How to Create Good Subtitles
2. Line length - When you are done, watch the talk without the sound. This will force you to focus on reading and seeing how fast you can read. If you fail to read a line twice then you should shorten it (another tip: make sure you can read the line and still have time to look at the video). This is very important because other people do not know the text like you do, and do not read as fast as you do, so they will need more time :)
Ways to shorten the lines:
a) Remove fluff which does not add to the meaning, for example: Err, Well, very, Anyway,...
b) Remove repetitions. If something is obvious from the context then there is no need to say it.
c) Break the lines differently: move part of a meaning to the next or previous line which is shorter
d) Compress two lines into one and double it. In TED player similar lines show without blinking.
e) Find shorter synonyms or find a more common, thus easier to process, synonym.
More tips here.
3. Literal translation Most importantly: Would a native speaker say it like you just wrote it, or would they use a different phrase to explain the same meaning? Does it sound natural? Make sure not to mimic English word order.
4. Punctuation Make sure to learn your language-specific punctuation rules. Make sure you don't follow the English punctuation by accident.
5. Line breaks Learn how to break lines here. Rule of thumb: If a line could be used as an answer to a question on its own, then it is good, if there is an element which does not fit then it should be moved.
6. Language specific errors Navigate to your language in the sidebar of this page and see if there is a list of common errors available.
7. Meaning Think: What does the person speaking mean? Is the message clear? Do I understand? Could I explain it myself?
8. Specialized vocabulary Do your research. Proper names are very rarely translated in a straightforward way. The easiest way to do it is to check the term in English Wikipedia and then navigate to your language. You can also try the KudoZ term archive, and ask a new question if you can't find anything in the available answers. Also remember that proper names (of people or places) may not be spelled the same way in your language as they are in English (for example, Istanbul in English, but Estambul in Spanish). To learn more about searching for terms, watch this video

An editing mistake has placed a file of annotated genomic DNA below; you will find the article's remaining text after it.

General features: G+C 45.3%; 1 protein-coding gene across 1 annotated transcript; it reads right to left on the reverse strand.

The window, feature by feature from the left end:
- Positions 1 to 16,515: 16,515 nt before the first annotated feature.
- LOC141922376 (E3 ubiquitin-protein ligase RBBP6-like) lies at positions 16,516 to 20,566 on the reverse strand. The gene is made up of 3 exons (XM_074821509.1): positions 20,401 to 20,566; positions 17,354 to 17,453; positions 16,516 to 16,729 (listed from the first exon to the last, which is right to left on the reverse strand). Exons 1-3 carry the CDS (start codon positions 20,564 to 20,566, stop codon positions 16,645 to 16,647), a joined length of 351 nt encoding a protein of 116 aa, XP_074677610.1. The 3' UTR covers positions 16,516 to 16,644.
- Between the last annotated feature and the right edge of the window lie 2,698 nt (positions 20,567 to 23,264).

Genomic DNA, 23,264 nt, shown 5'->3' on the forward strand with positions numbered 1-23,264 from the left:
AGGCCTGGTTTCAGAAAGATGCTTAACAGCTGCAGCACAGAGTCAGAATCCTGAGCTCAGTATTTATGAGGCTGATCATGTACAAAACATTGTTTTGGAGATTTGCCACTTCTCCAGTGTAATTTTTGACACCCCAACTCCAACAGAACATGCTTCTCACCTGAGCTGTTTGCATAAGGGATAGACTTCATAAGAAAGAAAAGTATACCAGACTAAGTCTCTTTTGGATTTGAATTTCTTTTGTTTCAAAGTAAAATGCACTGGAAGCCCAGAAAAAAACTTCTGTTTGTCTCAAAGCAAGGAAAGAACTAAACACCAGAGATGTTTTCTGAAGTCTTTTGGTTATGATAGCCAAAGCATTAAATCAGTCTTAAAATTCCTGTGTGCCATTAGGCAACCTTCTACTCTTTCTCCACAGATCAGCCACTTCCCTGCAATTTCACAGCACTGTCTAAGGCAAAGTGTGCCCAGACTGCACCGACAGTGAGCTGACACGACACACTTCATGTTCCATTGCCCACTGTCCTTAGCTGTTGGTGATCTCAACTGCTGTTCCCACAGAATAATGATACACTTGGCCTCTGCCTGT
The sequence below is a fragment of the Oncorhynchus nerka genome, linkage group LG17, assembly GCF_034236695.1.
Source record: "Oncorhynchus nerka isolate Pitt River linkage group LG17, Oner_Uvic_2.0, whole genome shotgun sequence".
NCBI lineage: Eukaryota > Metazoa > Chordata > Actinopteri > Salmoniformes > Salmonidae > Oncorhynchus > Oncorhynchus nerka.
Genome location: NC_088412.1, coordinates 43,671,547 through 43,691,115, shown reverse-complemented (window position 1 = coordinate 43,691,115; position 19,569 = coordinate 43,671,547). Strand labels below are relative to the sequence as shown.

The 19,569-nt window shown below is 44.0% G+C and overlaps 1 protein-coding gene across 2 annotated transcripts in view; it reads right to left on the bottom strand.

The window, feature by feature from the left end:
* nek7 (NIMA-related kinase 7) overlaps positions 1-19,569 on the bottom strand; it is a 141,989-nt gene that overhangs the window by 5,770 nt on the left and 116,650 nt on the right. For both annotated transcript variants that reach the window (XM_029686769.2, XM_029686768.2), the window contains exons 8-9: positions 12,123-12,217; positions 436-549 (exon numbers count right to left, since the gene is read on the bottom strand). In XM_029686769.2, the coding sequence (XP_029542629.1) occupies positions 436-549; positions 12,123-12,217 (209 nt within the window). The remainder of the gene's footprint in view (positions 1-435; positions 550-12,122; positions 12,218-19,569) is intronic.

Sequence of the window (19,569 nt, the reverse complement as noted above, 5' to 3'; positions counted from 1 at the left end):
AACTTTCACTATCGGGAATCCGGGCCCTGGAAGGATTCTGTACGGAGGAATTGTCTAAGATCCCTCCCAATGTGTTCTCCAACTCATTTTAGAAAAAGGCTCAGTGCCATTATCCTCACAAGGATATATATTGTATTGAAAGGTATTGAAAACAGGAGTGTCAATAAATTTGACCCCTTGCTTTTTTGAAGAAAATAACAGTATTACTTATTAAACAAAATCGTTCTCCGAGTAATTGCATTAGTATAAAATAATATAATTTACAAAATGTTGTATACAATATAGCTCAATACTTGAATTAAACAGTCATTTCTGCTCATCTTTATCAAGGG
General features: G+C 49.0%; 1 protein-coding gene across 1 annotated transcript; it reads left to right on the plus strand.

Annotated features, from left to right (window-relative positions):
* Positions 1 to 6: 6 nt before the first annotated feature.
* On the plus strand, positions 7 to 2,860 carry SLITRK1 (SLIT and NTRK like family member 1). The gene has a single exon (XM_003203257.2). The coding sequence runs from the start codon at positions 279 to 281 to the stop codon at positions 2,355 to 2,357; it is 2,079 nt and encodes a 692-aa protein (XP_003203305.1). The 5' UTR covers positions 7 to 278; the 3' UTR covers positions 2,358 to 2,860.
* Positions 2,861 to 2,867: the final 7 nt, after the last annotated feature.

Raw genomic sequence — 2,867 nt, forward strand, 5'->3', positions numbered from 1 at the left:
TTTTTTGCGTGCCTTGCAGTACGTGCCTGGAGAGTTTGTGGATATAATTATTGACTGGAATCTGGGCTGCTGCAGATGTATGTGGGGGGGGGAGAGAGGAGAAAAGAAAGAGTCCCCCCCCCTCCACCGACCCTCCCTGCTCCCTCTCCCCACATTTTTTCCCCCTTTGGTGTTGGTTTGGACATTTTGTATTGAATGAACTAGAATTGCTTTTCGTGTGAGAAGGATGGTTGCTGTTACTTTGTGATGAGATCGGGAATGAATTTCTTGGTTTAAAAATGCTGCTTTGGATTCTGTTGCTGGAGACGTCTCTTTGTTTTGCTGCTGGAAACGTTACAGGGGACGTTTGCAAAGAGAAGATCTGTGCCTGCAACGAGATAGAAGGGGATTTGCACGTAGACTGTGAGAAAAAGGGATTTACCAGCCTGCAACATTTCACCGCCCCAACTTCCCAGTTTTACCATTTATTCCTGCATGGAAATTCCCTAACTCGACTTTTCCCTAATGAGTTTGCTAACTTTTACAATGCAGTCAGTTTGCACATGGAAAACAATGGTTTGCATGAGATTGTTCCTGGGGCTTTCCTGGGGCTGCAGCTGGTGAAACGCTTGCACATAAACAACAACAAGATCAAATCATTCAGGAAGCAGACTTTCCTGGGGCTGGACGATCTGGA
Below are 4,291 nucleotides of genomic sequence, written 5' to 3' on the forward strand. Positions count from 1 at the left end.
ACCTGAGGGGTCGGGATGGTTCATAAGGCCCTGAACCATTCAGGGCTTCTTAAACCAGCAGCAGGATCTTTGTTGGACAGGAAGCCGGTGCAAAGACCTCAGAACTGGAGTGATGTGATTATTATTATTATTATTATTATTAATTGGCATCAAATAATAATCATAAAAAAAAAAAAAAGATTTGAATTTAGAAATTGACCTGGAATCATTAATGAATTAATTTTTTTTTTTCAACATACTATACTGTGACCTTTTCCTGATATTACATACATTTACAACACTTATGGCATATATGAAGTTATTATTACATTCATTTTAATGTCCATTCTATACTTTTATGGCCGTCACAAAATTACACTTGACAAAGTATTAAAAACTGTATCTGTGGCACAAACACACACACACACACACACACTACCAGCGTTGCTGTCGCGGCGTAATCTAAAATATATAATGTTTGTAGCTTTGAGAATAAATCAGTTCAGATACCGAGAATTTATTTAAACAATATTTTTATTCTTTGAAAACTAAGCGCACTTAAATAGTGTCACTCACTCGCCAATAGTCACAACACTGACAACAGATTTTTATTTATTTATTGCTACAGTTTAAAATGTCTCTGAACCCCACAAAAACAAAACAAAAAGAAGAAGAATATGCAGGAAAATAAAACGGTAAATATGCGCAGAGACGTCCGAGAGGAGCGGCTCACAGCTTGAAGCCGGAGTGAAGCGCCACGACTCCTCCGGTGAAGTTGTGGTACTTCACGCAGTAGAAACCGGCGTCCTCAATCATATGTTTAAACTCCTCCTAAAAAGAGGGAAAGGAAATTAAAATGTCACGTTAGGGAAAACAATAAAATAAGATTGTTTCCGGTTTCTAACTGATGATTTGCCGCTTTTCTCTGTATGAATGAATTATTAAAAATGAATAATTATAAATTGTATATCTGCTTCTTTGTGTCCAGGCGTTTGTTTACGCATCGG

9. Units of measurement Check if the translator converted them to the ones most commonly used in your language, for example. miles to kilometers.
10. Culture specific items: Jokes, names of products, companies, famous people etc... Make them easily understood for your audience by either explaining them. So, not must Mr. X, but Mr. X a businessman or exchange the name for a category, so "Wendy's" into a fast food chain. Jokes and puns should still be funny, even if you have to achieve it by changing them a bit, you don't want the audience to wonder why everyone is laughing.
11. Sound information - Make sure that the Sound information for the deaf/hard-of-hearing, like (Applause) or (Music) is included in the translation. Look at a few other talks to see the most common way people translate those items in your language (so that there is one translation of (Applause) in all the talks, not three different synonyms, etc.).
12. Style If the change you want to make is preferential and the original translation is just as good you should refrain from introducing it or contact the translator about it. To agree on the best version use outside resources:
- Google search engine - Search for both of your versions and see which one returns more results in the meaning you need. For example google: "study for an exam" & "study to an exam", to see which one is correct. It works for checking grammar, spelling and vocabulary.
- Collocation dictionaries in your language